This table (from Stojanowski et al.) shows the average preservation scores (API) from a modern reference sample. The correlation between the average weight of the skeletal element and the preservation was significant. This indicated the lighter elements (more cancellous bone) were less well preserved than the heavier bones (more cortical bone). This study also showed differential preservation within single elements, to account for varying degrees of bone density in different skeletal features. It’s a good paper. Go read it. Either way, even if you don’t, we can probably agree that the people who wrote this letter probably should have, eh?
The letter also briefly touches on taphonomy (the study of the processes that affect remains after death, especially decomposition and demineralisation)… in so far as mentioning it exists. But if you’re talking about skeletal preservation you SERIOUSLY need to address this topic. In human osteology and zooarchaeology (because animals have bones too, so their studies are useful here) there are a great deal of articles and books and blogs available on taphonomy and how it impacts skeletal preservation. It’s not hard to find them.
If the skull and crossbones symbol did originate in some way, shape, or form because of the preferential preservation of these skeletal elements and therefore an increased familiarity with them, neat. I remain to be convinced, because although these skeletal elements may be better preserved, I’m not sure it’s a significant enough difference – if you still have a recognisable skull and long bones, you still potentially have other recognisable bones too. There is also the added complicated matter of aesthetics, religion, anatomical knowledge, funerary rites, and oh so much more.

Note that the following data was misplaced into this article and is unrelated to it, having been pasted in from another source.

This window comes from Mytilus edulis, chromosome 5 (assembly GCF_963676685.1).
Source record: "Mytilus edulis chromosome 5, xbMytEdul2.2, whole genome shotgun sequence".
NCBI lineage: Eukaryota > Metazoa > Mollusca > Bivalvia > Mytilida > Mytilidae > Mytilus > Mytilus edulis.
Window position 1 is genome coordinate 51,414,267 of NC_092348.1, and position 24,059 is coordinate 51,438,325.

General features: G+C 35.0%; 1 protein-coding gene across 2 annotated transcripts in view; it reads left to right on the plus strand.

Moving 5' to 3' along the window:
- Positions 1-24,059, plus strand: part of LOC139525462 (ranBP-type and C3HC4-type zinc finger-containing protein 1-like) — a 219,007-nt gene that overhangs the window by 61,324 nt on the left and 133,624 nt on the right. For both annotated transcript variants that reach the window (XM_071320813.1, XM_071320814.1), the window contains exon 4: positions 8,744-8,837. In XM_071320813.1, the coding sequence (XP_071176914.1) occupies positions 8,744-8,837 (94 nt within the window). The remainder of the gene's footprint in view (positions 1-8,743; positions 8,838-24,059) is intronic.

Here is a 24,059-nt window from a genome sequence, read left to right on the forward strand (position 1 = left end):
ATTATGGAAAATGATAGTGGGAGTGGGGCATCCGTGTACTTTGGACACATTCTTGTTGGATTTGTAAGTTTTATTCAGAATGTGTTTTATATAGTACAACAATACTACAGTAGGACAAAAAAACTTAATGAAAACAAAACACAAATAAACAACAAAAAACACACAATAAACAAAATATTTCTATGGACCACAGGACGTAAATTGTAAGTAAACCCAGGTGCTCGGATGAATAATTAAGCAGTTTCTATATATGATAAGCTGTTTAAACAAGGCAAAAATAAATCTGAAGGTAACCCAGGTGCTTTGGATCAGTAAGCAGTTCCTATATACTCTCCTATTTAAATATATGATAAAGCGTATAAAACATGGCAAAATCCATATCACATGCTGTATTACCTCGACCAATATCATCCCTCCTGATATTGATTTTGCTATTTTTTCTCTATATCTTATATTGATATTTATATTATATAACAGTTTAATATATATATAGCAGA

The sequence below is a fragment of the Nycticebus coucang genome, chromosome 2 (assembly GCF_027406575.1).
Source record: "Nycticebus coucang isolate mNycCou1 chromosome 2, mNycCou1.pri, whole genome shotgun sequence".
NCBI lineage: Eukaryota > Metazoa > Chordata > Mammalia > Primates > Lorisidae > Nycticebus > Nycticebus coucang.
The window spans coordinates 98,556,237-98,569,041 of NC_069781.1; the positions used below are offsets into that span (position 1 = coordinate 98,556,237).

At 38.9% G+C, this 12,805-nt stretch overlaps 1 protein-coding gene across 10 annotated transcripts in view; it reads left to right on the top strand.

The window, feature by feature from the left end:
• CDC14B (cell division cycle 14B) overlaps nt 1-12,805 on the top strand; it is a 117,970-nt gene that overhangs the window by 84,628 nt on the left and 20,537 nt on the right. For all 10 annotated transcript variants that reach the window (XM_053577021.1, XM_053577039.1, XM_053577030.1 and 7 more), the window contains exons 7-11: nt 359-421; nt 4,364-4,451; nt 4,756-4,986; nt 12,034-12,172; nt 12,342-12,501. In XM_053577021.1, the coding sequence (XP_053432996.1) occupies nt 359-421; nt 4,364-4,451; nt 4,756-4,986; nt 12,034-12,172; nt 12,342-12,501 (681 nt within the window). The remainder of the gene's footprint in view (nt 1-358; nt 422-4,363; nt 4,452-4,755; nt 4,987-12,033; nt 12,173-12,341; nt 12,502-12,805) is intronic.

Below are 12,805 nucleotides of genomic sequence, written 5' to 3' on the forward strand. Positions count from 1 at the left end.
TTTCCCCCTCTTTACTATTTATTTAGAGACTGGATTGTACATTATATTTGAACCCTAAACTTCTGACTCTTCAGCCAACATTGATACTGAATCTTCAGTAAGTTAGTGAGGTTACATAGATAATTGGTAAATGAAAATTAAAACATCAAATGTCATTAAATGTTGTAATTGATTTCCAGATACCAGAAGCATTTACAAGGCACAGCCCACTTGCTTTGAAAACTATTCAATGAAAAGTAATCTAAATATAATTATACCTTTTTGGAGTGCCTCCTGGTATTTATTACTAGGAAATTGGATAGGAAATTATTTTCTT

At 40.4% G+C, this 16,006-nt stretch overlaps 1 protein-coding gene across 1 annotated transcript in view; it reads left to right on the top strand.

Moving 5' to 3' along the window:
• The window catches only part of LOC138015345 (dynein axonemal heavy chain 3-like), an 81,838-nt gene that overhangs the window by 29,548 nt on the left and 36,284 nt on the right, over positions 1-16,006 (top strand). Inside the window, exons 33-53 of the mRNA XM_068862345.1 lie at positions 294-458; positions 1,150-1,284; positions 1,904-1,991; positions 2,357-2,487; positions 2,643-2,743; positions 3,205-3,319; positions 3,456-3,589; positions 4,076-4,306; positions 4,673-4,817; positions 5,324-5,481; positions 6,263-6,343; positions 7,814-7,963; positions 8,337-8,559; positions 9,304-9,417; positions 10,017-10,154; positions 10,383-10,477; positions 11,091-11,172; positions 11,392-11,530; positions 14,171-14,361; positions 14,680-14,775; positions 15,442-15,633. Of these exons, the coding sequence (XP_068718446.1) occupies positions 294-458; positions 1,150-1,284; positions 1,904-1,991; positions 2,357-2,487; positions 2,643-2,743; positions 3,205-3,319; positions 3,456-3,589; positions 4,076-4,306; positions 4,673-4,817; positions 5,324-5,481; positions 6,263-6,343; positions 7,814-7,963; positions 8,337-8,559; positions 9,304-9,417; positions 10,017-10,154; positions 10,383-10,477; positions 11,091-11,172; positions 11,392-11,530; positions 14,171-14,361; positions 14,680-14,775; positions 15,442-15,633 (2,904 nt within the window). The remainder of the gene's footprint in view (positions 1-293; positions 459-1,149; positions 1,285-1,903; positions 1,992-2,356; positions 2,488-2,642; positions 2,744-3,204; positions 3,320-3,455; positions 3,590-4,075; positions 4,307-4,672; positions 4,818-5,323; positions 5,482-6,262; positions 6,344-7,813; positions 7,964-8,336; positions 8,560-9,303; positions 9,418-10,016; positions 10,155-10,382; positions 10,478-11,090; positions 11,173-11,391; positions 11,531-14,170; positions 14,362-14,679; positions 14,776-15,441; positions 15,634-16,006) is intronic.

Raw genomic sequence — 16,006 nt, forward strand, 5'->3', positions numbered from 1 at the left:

Ignoring the reasons for their creation in the first place, the reasons for the rise of certain symbolism over others is complicated. It’s not made very clear in the letter, but the skull and crossbones symbol is only one type of memento mori. It appears as early as the 14th century, sees a rise in the 15th century, and is firmly established in the lineage that led to its use in piracy in the post-Reformation period. ***
The relationship of the living to skeletonised remains at this time goes through a dramatic shift and you see a huge increase in the use of this type of imagery. In addition to the skull and crossbones there is a lot of other iconography out there, much of it that includes skeletal elements other than the skull, femurs, and tibiae.
I’m not sure whether the skull and crossbones in the most prevalent of these. But let’s just say it is, for the sake of going somewhere with this whole post. The question then becomes why this particular symbol and not the others? I’m not sure that it has anything to do with differential skeletal preservation.
And it certainly has nothing to do with pirates.
*at the risk of my credibility: sometimes in costume
**Look, I have nothing against the authors, but if you’re going to publish something (says the academic who’s never published something) maybe do your freaking homework?
***although I am sure some of you can name-drop earlier ones in the comments